I am constantly being asked questions about toothbrushes from my patients so I figured I would write a blog post and hopefully help people figure out which brush is best for them. My patients are asking, “what is the best toothbrush?” and “should I get a medium or hard brush to help do a better job?”
In my professional opinion there is no “best” toothbrush. An electric brush, either rotary or sonic will usually remove more plaque and food particles than a manual brush will. But, I do have many patients that have excellent home care using a manual brush. If your going with an electric brush the next choice to make is between a rotary or a sonic brush. A rotary brush, such as an Oral-B, generally has a small circular brush head with soft bristles and moves in clockwise and counterclockwise motions. A sonic brush, such as a Sonicare, moves in a very fast up and down sweeping motion. Both are excellent brushes, but in my personal opinion and according to scientific data collected from studies that I won’t bore you with, a sonic brush removes more surface plaque than a rotary brush.
If you are going to stick with the good old manual toothbrush then the question I get the most is, “should I get a medium or hard brush to help do a better job?” The answer is, absolutely not! Medium and hard bristled brushes are great for detailing your car or cleaning grout, but should never be used to brush your teeth. The bristles are way to rough and abrasive. Even when used with light pressure they can still be damaging to the gums and tooth surface. You should always use a soft or extra soft bristled brush. There are also so many differently designed brushes to choose from, none of which are a bad choice. I would just go with your personal preference.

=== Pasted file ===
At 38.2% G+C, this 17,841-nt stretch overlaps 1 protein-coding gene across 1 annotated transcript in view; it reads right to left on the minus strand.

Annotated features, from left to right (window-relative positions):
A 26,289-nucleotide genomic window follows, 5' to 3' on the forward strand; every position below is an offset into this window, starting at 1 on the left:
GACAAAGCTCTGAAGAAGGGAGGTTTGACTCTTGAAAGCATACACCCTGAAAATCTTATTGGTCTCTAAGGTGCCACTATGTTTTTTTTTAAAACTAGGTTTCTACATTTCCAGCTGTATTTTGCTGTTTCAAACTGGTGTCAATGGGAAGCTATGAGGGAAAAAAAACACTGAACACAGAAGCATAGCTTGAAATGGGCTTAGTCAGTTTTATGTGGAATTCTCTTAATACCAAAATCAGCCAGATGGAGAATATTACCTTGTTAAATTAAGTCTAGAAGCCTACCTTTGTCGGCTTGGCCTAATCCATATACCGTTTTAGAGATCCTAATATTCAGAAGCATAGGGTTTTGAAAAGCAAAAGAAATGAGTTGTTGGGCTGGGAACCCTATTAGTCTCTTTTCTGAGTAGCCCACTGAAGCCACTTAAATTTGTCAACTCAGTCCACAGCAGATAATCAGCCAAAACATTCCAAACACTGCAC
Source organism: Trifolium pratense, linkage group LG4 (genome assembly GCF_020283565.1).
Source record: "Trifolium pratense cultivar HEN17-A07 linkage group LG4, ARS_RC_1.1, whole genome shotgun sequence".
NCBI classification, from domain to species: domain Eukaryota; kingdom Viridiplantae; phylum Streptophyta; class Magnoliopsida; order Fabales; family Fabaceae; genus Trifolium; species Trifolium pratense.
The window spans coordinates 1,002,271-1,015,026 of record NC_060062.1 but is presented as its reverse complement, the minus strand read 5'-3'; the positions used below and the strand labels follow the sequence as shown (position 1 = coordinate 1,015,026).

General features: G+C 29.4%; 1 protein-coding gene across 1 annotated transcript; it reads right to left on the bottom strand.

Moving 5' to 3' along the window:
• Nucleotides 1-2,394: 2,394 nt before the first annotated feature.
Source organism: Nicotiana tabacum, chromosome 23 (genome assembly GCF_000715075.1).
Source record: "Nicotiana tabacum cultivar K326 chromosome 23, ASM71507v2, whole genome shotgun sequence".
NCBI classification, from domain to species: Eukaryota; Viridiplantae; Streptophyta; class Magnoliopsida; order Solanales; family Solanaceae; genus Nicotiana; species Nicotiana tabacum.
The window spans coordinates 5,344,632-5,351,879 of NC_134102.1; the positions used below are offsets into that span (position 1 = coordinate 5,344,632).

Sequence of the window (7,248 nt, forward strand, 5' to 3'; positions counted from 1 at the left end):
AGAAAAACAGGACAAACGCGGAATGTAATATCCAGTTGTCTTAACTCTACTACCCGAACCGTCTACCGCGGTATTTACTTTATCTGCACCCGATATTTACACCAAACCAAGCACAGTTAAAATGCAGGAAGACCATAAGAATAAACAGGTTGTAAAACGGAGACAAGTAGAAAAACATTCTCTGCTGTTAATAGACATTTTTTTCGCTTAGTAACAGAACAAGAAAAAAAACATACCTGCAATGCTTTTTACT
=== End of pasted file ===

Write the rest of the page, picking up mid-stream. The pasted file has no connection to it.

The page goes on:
No matter which toothbrush you or your dental hygienist decides is best for you, the technique in which you use the brush is what is most important. If you choose an electric brush you need to let the brush do the job for you. Very light pressure is the key to having a healthy mouth. Heavier pressure can lead to recession of the gums and abrasion of the tooth surface which can both cause sensitive teeth. If you choose a manual brush only light pressure is also needed. You should use a sweeping motion starting at the gum line going towards the top of the tooth. Another great method is brushing in big circles making sure to reach all the way to the gums. Using either of these methods or both you are sure to do a good job brushing and have a healthy mouth! Lastly, always remember to floss!